Until the Vatican opens its archives, speculation about Pius XII's failure to condemn the Holocaust should not be used to indict all religion
Some historical figures are eternally debated, either because their actions had such profound consequences for the world, or on account of their captivating and complex personalities. Pope Pius XII, leader of the Catholic Church during the Second World War, doesn’t qualify on either count. He was an unworldly figure, hopelessly out of his depth in the politics of the late 1930s, as his latest biographer, Gerard Noel, has shown. So why is his record more regularly discussed today than that of any other 20th-century Pontiff, including even the far more captivating and historically significant John Paul II?
The obvious answer is because Pius stands accused, during the war years, of the crime of turning a blind eye to the Holocaust, never uttering a single word of public condemnation of the slaughter he knew was happening. The controversy revolves around his motives. Was “Hitler’s Pope” a raging anti-Semite and Nazi sympathiser, or did he naively believe that public condemnation of the Nazis would do more harm than good?
A final verdict cannot be reached until the Vatican fully opens its archives for the period. Until that happens, however, it is worth asking why the debate over Pius has grown so very loud, with prime-time CBS documentaries in the US, a string of headline-grabbing polemical books from the mainstream publishers, and even Richard Dawkins weighing in to name and shame Pius? To justify such a brouhaha, you would think that something momentous must have rested on Pius’s actions in the early 1940s – that, had he spoken out, he might single-handedly have stopped the Holocaust. Yet, Pope or not, Pius was utterly powerless to change the course of history.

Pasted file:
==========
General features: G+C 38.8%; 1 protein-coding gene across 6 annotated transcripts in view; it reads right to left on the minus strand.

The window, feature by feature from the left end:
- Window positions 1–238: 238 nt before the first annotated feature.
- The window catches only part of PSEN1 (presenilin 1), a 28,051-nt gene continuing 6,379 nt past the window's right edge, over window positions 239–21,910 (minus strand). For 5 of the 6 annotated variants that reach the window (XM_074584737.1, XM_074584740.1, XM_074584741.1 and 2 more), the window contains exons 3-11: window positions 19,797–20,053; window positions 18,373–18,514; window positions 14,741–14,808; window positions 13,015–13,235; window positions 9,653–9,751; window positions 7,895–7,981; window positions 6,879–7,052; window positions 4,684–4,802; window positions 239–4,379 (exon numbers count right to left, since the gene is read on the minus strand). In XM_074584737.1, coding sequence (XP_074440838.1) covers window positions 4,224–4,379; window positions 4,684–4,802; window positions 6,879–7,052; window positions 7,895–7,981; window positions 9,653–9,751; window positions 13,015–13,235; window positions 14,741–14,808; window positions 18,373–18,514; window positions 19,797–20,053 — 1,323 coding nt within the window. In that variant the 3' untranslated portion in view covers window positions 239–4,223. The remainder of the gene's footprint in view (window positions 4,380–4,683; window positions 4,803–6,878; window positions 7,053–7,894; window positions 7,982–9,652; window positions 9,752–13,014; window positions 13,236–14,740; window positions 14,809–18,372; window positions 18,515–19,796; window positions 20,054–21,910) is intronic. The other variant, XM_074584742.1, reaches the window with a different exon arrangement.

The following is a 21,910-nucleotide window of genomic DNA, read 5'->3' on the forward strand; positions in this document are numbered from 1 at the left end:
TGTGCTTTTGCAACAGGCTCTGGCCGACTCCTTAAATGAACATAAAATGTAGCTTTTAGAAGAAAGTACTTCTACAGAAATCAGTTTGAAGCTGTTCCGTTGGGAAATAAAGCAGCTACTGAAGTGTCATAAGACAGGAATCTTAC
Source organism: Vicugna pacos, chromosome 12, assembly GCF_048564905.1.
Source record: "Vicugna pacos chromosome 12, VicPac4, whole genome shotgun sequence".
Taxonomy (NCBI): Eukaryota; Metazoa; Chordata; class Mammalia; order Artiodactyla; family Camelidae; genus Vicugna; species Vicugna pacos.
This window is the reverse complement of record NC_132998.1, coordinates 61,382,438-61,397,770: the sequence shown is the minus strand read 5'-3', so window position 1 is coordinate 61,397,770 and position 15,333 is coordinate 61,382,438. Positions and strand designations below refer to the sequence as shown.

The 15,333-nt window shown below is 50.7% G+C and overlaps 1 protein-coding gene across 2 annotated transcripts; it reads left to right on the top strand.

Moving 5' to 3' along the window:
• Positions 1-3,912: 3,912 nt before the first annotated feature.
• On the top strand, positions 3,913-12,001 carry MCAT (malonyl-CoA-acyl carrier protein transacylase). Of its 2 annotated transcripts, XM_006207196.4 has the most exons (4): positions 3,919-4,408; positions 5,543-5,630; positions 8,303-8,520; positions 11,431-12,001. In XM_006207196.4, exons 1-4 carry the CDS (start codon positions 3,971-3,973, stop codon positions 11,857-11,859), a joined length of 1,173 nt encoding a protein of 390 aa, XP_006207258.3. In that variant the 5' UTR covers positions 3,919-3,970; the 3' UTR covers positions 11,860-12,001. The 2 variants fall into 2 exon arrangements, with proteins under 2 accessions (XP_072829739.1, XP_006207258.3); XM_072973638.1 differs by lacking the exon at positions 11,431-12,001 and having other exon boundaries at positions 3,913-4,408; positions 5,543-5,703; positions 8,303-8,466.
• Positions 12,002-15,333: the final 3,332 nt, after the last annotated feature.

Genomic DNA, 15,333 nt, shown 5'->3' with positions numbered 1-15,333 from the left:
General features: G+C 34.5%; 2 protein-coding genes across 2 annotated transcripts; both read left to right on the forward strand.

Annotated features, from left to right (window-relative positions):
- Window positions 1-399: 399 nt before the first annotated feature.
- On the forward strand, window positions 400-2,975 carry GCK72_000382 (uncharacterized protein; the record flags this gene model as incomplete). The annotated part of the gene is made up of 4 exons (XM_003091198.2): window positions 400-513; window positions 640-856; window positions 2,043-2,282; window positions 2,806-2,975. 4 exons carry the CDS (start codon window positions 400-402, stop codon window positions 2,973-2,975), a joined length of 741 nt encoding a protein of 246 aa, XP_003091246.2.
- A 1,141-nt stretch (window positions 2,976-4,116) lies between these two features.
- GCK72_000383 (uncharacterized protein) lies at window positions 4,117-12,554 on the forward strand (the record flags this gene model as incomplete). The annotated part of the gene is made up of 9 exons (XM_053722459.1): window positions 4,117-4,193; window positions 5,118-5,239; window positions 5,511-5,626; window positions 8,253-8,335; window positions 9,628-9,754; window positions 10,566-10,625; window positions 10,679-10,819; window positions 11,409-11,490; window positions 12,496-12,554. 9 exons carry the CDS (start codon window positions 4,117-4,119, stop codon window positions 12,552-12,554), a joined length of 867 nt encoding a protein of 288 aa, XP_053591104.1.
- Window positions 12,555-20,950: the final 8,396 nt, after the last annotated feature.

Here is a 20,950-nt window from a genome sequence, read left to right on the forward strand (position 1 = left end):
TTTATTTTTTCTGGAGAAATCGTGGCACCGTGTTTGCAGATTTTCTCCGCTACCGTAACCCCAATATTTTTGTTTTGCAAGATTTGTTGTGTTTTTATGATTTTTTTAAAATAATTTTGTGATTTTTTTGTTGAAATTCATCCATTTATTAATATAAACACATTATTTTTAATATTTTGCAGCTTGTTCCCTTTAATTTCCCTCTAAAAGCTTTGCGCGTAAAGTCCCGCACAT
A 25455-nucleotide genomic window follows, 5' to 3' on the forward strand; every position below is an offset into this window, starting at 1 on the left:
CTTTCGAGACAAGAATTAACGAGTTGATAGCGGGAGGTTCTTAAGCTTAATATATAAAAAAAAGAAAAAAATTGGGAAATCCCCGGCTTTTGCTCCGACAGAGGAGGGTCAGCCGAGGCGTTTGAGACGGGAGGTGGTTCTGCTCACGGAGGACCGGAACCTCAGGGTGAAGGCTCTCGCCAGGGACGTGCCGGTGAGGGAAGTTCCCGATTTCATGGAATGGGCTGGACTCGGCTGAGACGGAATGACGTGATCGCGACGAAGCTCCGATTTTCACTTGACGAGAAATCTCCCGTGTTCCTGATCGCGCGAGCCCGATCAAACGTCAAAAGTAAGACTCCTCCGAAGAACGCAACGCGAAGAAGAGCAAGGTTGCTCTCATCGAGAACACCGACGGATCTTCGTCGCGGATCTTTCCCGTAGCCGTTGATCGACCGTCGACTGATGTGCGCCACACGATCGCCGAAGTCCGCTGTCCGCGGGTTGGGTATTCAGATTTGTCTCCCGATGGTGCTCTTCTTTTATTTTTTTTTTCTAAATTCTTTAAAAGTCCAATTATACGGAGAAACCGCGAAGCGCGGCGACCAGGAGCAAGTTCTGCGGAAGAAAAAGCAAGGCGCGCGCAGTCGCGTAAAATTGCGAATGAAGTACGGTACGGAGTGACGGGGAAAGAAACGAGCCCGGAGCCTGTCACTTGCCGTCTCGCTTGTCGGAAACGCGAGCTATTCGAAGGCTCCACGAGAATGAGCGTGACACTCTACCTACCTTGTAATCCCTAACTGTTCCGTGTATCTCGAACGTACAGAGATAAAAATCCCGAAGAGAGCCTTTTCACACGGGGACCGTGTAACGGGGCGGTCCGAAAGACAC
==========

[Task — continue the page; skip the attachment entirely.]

So the controversy over this Pope, who died 50 years ago, must have deeper roots. Three possibilities suggest themselves. The first is that he has become a convenient scapegoat for those who want to attack religion. Popes are meant, after all, to stand firm on moral absolutes, but here’s one who remained silent while millions died. This stereotyping (and oversimplifying) of Pius is taken as proof positive of the core hypocrisy of Christianity.
The second concerns the way the Vatican has handled criticism of its erstwhile leader. Its response to those who damn Pius has been to go to the opposite extreme and set in motion his beatification, one step short of naming him a saint. It is the ecclesiastical equivalent of sticking up two fingers at the rest of the world – and inevitably only raises the stakes in the row.
And the third is that the whole Pius affair has become a touchstone for the prospects of building better Catholic-Jewish relationships, and, more broadly, for all attempts at fruitful interfaith dialogue. Insisting that past misdeeds must be exhaustively examined before going forward is, to judge by this example, a recipe for stalemate. And so another stereotype then arises – the perception, popular in our secular and sceptical age, that all religion is really about is reliving age-old hatreds. A false one, I hardly need to add, but as hard to get away from at present as the controversy that has engulfed Pius XII.